The valve on my tub/shower broke. How do I repair it?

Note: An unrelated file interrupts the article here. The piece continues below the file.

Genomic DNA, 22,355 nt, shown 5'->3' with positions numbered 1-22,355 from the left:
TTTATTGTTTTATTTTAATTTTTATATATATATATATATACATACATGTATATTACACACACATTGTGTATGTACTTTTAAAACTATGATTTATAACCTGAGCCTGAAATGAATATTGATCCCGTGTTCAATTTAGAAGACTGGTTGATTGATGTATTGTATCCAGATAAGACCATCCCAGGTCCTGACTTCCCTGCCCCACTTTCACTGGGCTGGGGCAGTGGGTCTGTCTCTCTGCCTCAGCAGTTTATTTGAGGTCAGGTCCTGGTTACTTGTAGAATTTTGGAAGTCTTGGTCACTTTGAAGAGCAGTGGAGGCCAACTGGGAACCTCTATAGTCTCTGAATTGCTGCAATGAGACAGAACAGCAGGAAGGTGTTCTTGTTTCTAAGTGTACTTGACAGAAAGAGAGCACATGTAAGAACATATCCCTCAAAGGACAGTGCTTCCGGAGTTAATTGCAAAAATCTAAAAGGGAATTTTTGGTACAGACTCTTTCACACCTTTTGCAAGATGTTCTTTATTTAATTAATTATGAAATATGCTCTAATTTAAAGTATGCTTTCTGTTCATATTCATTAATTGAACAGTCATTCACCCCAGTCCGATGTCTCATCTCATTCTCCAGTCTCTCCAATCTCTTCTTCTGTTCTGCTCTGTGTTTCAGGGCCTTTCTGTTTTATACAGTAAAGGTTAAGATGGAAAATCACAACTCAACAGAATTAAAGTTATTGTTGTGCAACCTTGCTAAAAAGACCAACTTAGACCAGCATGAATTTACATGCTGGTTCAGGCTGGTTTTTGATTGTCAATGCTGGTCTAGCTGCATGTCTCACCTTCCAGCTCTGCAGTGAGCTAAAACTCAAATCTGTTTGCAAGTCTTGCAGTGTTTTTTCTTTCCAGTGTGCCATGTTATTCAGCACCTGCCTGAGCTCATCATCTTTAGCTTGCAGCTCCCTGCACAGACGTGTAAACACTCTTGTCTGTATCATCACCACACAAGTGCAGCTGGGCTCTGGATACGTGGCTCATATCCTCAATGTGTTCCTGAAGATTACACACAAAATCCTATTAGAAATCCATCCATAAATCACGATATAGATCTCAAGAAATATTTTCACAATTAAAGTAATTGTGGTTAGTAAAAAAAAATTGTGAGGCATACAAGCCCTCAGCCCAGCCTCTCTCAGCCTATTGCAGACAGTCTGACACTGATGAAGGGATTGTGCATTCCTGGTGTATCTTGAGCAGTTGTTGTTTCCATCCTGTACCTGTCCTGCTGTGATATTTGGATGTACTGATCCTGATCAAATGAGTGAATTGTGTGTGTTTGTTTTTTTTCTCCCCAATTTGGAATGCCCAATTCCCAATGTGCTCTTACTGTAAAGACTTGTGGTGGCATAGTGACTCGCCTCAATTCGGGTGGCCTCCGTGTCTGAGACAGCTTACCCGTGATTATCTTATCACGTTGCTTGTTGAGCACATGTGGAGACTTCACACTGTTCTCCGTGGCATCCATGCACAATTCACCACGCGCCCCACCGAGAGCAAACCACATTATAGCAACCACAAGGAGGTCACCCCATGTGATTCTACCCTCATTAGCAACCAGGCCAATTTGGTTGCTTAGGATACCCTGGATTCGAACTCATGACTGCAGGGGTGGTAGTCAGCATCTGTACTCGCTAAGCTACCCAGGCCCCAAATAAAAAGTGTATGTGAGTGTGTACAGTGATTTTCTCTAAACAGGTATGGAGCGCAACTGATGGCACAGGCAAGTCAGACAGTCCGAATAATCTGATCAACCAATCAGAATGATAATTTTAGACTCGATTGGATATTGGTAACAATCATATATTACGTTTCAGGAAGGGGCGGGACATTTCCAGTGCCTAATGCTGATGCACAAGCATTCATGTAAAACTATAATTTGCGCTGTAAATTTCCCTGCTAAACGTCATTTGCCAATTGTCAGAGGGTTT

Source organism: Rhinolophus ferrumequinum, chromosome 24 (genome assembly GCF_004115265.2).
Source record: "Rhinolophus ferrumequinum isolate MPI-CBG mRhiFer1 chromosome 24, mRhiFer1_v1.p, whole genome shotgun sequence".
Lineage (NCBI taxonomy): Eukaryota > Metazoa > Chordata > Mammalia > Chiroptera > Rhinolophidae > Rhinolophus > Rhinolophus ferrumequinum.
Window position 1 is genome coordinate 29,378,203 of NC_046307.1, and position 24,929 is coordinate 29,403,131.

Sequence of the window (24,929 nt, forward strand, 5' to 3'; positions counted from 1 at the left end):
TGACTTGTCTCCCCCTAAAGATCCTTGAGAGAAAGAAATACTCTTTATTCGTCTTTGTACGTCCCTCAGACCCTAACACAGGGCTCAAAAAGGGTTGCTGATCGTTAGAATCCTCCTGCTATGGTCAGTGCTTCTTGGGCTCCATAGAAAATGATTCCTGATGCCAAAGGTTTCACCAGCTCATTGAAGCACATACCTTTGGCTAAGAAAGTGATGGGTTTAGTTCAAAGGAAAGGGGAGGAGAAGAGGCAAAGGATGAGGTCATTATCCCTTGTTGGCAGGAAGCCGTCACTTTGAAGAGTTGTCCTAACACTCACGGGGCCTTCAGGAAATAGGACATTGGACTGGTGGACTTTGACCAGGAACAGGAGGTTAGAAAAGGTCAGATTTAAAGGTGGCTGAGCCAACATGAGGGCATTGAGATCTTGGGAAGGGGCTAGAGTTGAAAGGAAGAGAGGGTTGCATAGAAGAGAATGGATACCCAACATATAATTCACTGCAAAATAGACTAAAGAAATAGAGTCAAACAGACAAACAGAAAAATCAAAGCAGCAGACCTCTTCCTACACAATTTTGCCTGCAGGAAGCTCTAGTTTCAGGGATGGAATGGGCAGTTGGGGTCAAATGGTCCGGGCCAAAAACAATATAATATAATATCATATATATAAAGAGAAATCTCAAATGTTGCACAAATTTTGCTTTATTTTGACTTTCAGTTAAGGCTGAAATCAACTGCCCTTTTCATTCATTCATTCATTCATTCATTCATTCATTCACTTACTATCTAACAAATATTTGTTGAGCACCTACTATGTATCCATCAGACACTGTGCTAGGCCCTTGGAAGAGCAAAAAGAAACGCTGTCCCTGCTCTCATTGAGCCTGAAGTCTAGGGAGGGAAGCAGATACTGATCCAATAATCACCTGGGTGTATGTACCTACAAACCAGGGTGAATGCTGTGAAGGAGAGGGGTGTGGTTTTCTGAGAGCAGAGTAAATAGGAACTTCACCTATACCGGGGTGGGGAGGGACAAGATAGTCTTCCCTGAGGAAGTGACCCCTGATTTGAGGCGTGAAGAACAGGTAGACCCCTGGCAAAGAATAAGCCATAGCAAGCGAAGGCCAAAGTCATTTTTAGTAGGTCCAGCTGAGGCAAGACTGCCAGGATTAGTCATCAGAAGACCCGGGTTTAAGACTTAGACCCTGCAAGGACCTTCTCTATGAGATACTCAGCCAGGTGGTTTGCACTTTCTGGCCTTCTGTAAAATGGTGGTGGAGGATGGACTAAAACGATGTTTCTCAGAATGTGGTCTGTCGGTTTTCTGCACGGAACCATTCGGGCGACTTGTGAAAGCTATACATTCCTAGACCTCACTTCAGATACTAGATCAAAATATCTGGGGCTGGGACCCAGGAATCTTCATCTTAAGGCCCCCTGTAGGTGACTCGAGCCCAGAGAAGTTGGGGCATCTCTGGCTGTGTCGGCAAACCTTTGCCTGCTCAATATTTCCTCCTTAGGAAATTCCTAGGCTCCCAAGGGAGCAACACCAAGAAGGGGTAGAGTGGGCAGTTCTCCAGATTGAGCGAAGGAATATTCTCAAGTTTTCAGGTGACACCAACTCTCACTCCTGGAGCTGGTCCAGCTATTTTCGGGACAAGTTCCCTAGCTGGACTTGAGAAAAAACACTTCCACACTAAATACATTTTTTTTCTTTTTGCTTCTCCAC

First, decide if you want to tackle this one yourself for the cost of parts and probably several trips to the plumbing supply store, or just hire a plumber for about $125. I’m assuming you’ve probably just got a valve cartridge that’s malfunctioning (that’s most common). If you’re going to do it yourself, shut off the valves that supply water to the tub and shower. Then, turn the tub and shower valve to the on position to make sure it’s no longer under water pressure. Leave it partially open to make the valve removal easier later. Remove the set screw that holds the handle to the tip of the valve stem, wiggle the handle off of the spline, and remove the trim ring. Save any rubber gaskets that seal it to the face of the tile. You’ll probably see either a spark plug-shaped cartridge that is screwed into a cast valve body, or maybe a series of set screws that hold the valve to the face of the body. CAUTION: If you can’t get a nice firm grip on the cartridge with a proper wrench that won’t strip the soft brass, you may need to run to the store to buy a special wrench. Remove and save all the parts, and take them all to the parts counter at a plumbers supply store, where they will match your bag of old stuff to replacement parts. Get a little tin of plumbers grease while you’re there to lubricate all the new stuff as you install everything in the reverse order that you took it out. NOTE: check the water temperature with a meat probe from your kitchen to make sure your max hot water temp from the tub spout is no more than 120 degrees. Depending on the style of valve you have, there may be an adjustment on the valve itself, or you may need to adjust the max temperature at the water heater. After you turn the valves back on and check for leaks, reinstall the trim ring and caulk around the top ¾ of the ring with clear silicone so shower water doesn’t sneak into the wall.